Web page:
With Van Patterson
A nice crowd gathered at the LUC on Tuesday evening, March 21. The program we advertised was about Texas cowboys, longhorn cattle, trail drives, vast Texas ranches, and cattle towns of the Lone Star State. I use a lot of props when talking about this subject - branding irons, spurs, sombreros, felt hats, vests, bandanas, vintage photos blown up to poster size. Earlier that day, at two o'clock in the afternoon, I was at Center to present a program on the Alamo to the Shelby County Historical Society. Following that presentation I drove home 30 miles, changed to cowboy garb, loaded my cowboy props, and drove 35 miles to Longview. Van Patterson thoughtfully had a supper waiting, and after unloading Van and I ate together.
Next I went out to mingle with early arrivals. There were friends from Carthage, as well as Longview residents who come every year to the LUC lecture.
The cowboy is a Texas icon. I talked about the Spanish and Mexican origins of the cattle culture. In describing the ranching frontier I spoke about colorful ranchers - Richard King, Charles Goodnight, John Chisum, Shanghai Pierce - as well as range wars and the troubles between cattlemen and sheepherders. The cowboy became the world's number one folk hero, thanks to rodeos and Wild West shows, western movies and music. Bill Pickett, a young cowboy from Taylor, invented the bulldogging event and became the first African American performer inducted into the Rodeo Hall of Fame. Gene Autry from Tioga and Tex Ritter from Panola were two of the top three Singing Cowboys, and Dale Evans from Uvalde and Italy was married to the third (Roy Rogers from Ohio). Red River, starring John Wayne, was the greatest trail driving movie, while The Unforgiven, depicting the conflict between frontier cattlemen and horseback warriors, starred Burt Lancaster and Texas WWII hero Audie Murphy. Giant long was known as the "National Movie of Texas," until Texas author Larry McMurtry's Pulitzer Prize-winning novel, Lonesome Dove, co-starring Texan Tommy Lee Jones. I also spoke about Cowboy Churches - there are more than 400 in Texas - which feature riding arenas instead of fellowship halls.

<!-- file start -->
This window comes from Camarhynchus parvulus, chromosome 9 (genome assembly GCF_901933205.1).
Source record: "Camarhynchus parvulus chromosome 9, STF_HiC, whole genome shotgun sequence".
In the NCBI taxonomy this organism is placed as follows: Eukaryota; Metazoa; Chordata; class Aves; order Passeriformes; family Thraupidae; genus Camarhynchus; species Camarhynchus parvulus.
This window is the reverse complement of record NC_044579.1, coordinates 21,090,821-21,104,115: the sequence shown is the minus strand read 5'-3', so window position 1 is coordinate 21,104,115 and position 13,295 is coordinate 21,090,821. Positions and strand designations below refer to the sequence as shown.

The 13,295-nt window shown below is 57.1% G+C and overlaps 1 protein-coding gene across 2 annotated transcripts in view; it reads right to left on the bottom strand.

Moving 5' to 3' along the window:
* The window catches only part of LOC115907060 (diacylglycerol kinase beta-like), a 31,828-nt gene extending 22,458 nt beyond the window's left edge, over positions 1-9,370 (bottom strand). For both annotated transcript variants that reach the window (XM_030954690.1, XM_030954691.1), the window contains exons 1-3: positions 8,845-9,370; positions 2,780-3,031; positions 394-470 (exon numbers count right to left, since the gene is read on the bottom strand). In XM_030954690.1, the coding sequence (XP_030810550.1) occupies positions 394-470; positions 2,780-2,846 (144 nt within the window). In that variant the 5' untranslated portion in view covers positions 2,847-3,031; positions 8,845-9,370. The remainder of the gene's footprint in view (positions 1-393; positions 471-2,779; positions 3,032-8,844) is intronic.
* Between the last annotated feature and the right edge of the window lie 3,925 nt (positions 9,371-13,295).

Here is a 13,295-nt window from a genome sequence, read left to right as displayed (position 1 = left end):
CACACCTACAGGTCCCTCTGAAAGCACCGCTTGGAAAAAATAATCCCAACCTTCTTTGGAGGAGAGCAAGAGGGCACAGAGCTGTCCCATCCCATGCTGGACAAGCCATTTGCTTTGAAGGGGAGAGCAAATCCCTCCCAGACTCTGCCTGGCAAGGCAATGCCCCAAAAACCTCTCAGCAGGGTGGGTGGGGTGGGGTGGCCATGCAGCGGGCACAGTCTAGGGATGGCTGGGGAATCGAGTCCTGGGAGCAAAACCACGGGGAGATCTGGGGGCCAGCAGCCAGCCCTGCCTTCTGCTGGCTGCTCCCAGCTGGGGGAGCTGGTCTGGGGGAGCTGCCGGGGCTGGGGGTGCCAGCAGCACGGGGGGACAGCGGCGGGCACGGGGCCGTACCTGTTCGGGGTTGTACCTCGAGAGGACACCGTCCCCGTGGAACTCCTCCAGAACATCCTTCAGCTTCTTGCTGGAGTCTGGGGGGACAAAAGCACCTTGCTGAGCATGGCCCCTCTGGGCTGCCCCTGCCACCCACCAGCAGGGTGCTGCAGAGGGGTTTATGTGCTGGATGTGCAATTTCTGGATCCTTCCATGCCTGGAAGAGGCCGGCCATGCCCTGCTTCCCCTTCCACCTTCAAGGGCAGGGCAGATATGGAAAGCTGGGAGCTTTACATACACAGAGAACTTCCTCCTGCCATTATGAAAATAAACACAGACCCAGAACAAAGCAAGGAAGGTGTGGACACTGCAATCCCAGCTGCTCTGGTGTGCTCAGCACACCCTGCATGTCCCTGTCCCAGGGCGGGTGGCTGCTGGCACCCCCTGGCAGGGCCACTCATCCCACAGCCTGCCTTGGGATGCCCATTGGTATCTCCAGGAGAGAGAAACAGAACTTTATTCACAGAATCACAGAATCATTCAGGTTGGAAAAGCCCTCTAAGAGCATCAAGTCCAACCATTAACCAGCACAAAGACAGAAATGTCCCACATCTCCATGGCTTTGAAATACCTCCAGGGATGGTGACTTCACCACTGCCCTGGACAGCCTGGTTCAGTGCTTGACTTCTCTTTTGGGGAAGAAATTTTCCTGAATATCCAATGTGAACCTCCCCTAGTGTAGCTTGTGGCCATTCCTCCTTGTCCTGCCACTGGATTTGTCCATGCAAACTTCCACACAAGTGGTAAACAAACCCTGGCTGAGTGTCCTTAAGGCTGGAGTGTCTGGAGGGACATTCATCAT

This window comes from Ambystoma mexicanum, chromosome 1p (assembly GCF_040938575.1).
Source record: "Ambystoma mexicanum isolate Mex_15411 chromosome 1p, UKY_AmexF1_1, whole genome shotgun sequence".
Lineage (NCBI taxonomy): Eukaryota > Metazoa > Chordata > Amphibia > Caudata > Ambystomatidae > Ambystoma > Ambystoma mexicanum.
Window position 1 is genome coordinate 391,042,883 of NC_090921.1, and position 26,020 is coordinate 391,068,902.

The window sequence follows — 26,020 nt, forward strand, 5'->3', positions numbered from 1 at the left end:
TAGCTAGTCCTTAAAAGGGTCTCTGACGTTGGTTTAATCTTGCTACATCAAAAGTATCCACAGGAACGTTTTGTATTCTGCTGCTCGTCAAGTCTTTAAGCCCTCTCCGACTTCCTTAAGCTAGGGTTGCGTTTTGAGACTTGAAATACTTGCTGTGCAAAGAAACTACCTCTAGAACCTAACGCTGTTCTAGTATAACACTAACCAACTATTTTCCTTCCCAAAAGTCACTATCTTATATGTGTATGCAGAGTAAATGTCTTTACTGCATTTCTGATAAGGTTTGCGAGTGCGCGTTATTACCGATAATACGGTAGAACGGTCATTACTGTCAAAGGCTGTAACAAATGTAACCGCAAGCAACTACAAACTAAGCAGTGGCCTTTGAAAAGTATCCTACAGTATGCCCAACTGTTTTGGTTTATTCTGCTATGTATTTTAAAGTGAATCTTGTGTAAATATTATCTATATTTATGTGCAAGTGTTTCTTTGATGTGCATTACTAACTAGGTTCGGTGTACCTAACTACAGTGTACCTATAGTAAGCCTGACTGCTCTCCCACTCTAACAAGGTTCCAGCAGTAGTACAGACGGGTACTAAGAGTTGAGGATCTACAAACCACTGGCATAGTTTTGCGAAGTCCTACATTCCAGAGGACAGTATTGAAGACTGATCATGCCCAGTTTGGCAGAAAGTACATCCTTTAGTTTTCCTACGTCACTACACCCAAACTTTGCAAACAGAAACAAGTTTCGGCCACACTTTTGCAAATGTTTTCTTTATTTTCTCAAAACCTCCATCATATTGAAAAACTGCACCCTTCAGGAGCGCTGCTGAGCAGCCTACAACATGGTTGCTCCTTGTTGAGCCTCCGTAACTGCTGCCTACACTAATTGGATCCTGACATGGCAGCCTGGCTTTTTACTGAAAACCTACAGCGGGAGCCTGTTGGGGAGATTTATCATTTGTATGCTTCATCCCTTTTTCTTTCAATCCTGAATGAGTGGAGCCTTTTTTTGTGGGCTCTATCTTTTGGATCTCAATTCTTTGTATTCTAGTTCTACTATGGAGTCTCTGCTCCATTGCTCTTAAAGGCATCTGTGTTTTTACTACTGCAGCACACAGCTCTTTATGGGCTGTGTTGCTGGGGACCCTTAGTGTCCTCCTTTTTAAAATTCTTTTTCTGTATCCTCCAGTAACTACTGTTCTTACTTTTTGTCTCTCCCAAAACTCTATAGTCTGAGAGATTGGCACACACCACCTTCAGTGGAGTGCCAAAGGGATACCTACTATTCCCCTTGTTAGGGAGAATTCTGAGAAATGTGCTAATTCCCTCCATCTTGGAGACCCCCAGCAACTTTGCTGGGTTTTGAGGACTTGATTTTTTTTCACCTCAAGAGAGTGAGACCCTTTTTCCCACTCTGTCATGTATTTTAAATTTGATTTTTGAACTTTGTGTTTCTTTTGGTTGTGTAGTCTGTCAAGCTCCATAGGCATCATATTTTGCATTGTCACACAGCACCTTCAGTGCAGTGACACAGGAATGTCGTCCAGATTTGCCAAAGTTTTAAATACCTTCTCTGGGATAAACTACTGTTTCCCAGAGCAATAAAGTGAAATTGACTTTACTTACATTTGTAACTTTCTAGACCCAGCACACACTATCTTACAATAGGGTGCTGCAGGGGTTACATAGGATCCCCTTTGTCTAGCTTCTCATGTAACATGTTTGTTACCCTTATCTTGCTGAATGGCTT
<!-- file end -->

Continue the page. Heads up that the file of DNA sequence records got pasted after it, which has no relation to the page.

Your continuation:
It was a fun hour for me, and afterward I had a busy time socializing and signing books.